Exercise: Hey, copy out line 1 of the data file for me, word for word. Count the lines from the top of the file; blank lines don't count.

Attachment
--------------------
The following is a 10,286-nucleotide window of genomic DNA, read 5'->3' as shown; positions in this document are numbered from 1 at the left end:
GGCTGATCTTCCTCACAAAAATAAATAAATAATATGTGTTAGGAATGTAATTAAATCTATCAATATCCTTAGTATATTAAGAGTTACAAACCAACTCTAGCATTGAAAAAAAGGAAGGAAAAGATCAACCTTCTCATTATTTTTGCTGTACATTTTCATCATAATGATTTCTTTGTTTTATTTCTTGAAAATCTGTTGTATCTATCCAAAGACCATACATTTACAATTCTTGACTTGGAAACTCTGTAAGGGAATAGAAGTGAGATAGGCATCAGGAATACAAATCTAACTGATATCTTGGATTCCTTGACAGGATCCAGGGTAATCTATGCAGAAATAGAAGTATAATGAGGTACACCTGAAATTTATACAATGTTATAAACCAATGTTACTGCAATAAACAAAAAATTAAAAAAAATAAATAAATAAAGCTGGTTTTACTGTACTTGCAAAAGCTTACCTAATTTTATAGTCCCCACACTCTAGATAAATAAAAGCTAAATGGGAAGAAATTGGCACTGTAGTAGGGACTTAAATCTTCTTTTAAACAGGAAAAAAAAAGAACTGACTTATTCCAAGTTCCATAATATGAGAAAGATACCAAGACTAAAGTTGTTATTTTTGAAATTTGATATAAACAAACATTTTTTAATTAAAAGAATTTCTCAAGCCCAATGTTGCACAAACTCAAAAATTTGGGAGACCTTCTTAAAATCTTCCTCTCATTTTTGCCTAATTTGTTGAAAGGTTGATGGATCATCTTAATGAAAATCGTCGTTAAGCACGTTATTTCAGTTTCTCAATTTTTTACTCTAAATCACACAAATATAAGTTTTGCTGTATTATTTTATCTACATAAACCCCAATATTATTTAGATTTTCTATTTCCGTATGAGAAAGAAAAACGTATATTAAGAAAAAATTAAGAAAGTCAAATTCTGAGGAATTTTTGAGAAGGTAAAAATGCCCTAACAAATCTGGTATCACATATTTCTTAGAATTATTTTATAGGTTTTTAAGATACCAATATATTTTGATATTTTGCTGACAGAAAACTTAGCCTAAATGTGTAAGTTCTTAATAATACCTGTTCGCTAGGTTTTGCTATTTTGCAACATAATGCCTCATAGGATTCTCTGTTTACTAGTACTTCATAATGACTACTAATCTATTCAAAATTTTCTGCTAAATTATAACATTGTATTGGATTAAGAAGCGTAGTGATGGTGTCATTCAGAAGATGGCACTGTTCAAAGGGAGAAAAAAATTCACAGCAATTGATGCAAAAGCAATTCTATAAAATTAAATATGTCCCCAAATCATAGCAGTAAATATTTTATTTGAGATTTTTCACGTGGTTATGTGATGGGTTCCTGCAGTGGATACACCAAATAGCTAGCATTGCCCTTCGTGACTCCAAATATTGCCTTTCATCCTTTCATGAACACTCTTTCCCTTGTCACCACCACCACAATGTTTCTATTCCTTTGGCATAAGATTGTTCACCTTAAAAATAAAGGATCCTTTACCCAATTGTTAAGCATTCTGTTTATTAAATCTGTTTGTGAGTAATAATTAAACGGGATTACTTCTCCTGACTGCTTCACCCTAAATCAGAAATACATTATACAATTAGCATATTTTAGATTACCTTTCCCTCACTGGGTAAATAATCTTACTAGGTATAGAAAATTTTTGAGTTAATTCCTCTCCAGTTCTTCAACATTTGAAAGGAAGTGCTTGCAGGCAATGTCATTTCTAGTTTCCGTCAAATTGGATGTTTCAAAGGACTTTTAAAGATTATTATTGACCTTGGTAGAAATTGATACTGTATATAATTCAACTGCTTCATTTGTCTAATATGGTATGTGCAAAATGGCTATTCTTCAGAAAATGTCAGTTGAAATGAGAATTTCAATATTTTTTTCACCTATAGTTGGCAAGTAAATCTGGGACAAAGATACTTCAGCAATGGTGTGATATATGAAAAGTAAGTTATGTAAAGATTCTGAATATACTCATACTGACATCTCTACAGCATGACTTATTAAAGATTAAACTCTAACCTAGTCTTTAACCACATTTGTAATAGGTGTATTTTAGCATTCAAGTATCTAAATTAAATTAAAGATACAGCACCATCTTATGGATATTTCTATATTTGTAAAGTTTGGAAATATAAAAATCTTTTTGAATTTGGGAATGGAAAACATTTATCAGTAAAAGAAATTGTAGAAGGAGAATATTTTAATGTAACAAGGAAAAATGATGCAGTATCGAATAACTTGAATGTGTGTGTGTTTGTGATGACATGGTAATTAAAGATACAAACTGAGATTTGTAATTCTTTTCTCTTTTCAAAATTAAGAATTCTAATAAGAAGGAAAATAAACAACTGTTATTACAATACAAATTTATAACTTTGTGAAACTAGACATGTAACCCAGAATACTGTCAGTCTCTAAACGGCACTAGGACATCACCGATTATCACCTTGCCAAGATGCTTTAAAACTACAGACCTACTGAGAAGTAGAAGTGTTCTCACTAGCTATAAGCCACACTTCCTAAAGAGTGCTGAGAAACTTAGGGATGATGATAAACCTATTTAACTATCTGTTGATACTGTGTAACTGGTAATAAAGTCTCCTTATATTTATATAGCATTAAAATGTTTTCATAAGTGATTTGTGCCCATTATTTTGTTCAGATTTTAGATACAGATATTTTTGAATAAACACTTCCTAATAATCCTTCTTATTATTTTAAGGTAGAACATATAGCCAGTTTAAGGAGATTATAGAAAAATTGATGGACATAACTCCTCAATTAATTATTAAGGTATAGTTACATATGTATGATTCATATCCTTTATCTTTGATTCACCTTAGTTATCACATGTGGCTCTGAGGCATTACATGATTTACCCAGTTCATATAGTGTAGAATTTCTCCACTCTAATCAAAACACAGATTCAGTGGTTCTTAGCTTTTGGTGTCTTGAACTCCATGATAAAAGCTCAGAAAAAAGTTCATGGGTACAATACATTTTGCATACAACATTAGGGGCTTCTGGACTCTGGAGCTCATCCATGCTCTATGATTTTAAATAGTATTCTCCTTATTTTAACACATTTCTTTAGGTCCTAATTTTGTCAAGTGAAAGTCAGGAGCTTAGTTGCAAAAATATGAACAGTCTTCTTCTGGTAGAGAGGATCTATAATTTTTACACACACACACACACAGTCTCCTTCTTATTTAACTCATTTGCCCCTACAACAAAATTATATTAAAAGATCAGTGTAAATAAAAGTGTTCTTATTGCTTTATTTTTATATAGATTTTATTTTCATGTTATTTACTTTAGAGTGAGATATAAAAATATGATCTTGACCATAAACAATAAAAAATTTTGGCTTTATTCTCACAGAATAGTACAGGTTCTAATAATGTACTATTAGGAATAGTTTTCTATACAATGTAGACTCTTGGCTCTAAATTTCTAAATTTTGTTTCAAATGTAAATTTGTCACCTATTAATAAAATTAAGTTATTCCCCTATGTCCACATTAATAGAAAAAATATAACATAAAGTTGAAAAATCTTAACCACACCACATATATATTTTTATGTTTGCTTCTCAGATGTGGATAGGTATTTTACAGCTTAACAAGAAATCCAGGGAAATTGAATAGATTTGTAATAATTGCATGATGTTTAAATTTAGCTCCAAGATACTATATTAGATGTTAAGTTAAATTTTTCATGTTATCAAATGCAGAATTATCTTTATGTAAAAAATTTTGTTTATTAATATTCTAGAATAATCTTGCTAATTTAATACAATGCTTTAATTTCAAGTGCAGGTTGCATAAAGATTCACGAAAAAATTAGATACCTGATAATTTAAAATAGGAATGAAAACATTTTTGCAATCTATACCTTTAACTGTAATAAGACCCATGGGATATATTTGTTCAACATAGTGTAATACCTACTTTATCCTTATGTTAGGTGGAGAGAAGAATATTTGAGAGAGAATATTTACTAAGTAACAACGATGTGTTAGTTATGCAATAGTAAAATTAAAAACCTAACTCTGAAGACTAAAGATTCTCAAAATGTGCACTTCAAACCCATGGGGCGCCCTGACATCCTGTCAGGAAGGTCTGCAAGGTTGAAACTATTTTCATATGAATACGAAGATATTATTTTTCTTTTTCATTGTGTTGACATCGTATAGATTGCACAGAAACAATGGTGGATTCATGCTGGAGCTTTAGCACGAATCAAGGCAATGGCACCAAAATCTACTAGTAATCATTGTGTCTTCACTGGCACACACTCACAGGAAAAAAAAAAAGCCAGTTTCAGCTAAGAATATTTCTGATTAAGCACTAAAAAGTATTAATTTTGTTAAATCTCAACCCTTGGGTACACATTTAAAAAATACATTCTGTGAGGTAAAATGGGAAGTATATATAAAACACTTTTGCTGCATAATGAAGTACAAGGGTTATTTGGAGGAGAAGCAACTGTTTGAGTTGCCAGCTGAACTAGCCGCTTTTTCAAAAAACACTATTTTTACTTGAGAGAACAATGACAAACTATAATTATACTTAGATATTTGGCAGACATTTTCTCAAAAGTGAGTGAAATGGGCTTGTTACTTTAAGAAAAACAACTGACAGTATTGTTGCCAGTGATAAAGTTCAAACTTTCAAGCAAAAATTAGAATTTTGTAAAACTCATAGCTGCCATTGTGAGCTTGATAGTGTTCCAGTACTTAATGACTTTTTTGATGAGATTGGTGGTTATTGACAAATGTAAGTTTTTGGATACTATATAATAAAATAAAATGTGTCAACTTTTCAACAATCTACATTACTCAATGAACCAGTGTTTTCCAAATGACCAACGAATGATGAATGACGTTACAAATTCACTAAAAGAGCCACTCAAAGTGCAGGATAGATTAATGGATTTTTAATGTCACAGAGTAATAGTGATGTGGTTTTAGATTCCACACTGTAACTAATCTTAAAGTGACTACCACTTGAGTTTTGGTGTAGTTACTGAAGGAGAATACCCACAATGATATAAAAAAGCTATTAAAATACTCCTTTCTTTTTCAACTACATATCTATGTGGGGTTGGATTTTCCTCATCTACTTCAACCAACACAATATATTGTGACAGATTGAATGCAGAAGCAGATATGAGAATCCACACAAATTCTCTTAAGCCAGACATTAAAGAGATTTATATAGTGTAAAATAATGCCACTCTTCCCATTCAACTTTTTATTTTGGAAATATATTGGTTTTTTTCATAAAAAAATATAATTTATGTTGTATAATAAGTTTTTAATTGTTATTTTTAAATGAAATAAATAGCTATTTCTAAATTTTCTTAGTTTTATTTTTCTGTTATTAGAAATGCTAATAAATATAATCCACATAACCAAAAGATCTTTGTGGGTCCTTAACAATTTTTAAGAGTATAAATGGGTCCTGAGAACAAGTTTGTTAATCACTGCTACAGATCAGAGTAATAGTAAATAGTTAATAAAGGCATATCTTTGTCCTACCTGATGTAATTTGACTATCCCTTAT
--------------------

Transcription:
The following is a 10,286-nucleotide window of genomic DNA, read 5'->3' as shown; positions in this document are numbered from 1 at the left end: